Common Reasons For Deportation You Should Know

Settling in a different and better country can be everyone’s wish. However, before one starts thinking about settling in a foreign country, one will be required to go through the visa process. Individuals wanting to travel or visit a different country from their homeland must apply for a visa. 

Unfortunately, several visa applications get denied. Similarly, you would be surprised to know that well-settled visa holders get deported due to affecting reasons. If you want to apply for a visa and stay in a particular country, it would be advisable for you to be aware of the common grounds for deportation, as it could help in preventing unexpected situations. 

You could also consider hiring a lawyer if you are Facing Deportation

Most common reasons for getting deported: 

  • Violation of immigration law

One of the most common reasons for being deported from a country is when an applicant violates one or more immigration laws. Depending on the violation, an applicant may face penalties as a minimum or get deported to the homeland as a severe consequence. 

For example, when an applicant participates in a fraudulent marriage or helps others in smuggling people into the United States, they will likely be deported when caught. 

  • Failure to obey the terms of the visa 

Deportation can become most likely when an applicant fails to obey the terms of the visa or phase difficulties in maintaining the status. Several conditions apply when an applicant stays in the United States as a nonimmigrant on a visa. 

For example, tourist visa holders will not be allowed to work. Similarly, if an applicant is a J-1 exchange student, they will not be allowed to quit their program or course and take up a job. If a visa holder fails to abide by the legal conditions and maintains the nonimmigrant status, they will be deported.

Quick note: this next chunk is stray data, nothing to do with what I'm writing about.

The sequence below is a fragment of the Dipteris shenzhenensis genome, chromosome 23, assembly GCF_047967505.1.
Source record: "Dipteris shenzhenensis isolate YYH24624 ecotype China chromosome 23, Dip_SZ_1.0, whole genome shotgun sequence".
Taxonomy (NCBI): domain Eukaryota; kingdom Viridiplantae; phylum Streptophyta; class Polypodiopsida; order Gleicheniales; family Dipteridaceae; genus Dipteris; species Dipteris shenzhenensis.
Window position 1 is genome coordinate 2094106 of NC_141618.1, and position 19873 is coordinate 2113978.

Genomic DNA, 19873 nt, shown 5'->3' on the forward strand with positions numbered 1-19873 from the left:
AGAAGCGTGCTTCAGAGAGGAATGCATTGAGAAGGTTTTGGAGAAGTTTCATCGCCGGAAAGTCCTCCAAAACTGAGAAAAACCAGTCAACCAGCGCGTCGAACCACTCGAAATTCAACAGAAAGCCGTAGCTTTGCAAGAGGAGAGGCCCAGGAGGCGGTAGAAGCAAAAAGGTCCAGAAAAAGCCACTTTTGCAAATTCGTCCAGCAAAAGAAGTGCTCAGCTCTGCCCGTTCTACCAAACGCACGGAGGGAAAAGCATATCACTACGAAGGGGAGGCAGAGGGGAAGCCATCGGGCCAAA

• Failure to inform USCIS of address change

When an immigrant fails to inform the USCIS about the change of address, they will likely get deported, which will be considered crime. While such a condition may sound harsh, it will be most beneficial for Visa holders to inform the USCIS of the change of address. 

Immigrants and nonimmigrants will have ten days to inform the US CIS about the change of address. If they fail, the chances of getting deported from the United States can increase significantly. 

  • Commission of a crime 

Several crimes can result in deportation. If any immigrant or nonimmigrant commits a crime that could get a green card holder shortly, they will face deportation. Similarly, crimes such as document fraud, domestic violence, smuggling, crimes of “moral turpitude,” money laundering, espionage, terrorism, etc., can result in the deportation of immigrants or nonimmigrants in the United States.